Explained: Keyword Match Types
Keyword match types can seem a little daunting at first, however, when you understand a strategy to apply them to your keyword groupings based on how a platform such as Google Ads interprets them, they are actually extremely powerful.
As Google put it;
"Keyword match types help control which searches on Google can trigger your ad. So you could use broad match to show your ad to a wide audience or you could use exact match to hone in on specific groups of customers."
At SpeedPPC we don't agree with the second sentence, we believe that match types are not about targeting a specific group but more so matching your product with a user's intent.
Yes, it is true that you can use broad match keywords to reach a wider audience if you are happy to see advertising costs spike and your cost per conversion skyrocket. There is a time and a place for broad match keywords however it is not when you are kickstarting a campaign.
Here is Google's explanation of each match type:
"Broad-match - Broad-match is the default match type that all your keywords are assigned. Ads may show on searches that include misspellings, synonyms, related searches, and other relevant variations. So if your keyword is 'women’s hats', someone searching for 'buy ladies hats' might see your ad."
"Broad match modifier - Similar to broad-match, except that the broad match modifier option only shows ads in searches which include the words designated with a plus sign (+women’s hats) or close variations of them."
"Phrase Match - Ads may show on searches that match a phrase, or are close variations of that phrase, with additional words before or after. Ads won't show, however, if a word is added to the middle of the phrase, or if words in the phrase are reordered in any way. Designated with quotation marks ("women's hats")."
"Exact Match - Ads may show on searches that match the exact term or are close variations of that exact term. Close variants include searches for keywords with the same meaning as the exact keywords, regardless of spelling or grammar differences between the query and the keyword. Close variations here may also include a reordering of words if it doesn’t change the meaning, and the addition or removal of function words (prepositions, conjunctions, articles and other words that don’t impact the intent of a search), implied words, synonyms and paraphrases, as well as words that have the same search intent. Designated with brackets, the keyword [women's hats] could show ads when someone searches on Google for 'hats for women'."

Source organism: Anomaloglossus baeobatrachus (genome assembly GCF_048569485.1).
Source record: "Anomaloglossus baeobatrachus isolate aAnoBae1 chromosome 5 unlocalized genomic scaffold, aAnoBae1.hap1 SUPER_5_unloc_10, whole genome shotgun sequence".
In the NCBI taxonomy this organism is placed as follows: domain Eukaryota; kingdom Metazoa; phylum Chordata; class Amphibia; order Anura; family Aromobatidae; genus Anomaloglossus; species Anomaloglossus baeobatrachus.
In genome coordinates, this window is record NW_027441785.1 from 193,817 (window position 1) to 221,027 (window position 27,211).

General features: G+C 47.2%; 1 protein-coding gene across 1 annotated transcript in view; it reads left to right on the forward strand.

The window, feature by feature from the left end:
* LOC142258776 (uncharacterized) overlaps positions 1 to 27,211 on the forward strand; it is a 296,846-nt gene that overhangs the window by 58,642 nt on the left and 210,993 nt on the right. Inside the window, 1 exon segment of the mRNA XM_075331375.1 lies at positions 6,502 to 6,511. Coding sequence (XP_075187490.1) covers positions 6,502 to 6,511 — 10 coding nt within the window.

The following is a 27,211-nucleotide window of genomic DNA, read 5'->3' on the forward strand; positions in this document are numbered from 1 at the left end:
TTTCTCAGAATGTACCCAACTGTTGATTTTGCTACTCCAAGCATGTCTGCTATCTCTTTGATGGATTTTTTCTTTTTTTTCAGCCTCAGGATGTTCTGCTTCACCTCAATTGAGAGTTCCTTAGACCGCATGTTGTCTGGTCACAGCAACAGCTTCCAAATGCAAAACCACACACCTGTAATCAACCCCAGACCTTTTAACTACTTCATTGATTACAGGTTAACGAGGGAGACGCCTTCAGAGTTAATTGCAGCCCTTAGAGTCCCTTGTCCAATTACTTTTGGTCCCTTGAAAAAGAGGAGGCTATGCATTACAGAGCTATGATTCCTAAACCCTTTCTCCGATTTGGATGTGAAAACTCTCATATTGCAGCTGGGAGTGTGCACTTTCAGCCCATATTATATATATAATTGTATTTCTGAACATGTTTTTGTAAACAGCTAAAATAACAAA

"Negative keywords - Exclude your ads from showing on searches with that term. So if you’re a hat company that doesn’t sell baseball hats, you could add a negative keyword, designated with a minus sign (-baseball caps)."
Let's try this analogy
If you plant a fruit tree and you only have one bucket of water (marketing budget) for it to grow, would you tip the entire bucket on it at once (broad match keywords) and wastewater that gets nowhere need the small root system?
Alternatively, do you think the fruit tree has a much better survival growth rate if you pour small and measured amounts of water onto the base of the trunk of the tree (exact match keyword) until it starts to show signs of growth over a longer period of time?
And perhaps once you are confident the tree is developing, you can add some nutrients to the water (phrase match keywords) to see if you can help the tree grow more quickly and expand it's root system to become a more stable fruit tree that's sure to provide fruit (ROI) in the very near future.
Don't forget to protect your fruit tree from unwanted visitors such as furry four-legged pets, birds and other nasty lawn grubs and bugs (negative keywords) to ensure the watering (budget) you are giving to the fruit tree each day isn't wasted by your dog digging up the precious plant and drinking the rest of the water from the bucket!
So if you've followed along with the analogy, the priority order for match types is actually the complete reverse of what Google promotes. We believe in commencing with exact match keywords, then phrase match to help you identify more exact match terms to include in your campaign. Only when you have exhausted the traffic and conversions available to your keyword strategy would you look to include broad match keywords as a method to drawing out new keywords that are relevant and become exact match terms that produce a very positive ROI.
Of course, your keyword strategy needs to be tailored to your industry, products and services and your market size so please ensure you spend time developing a keyword strategy that suits your marketing objectives.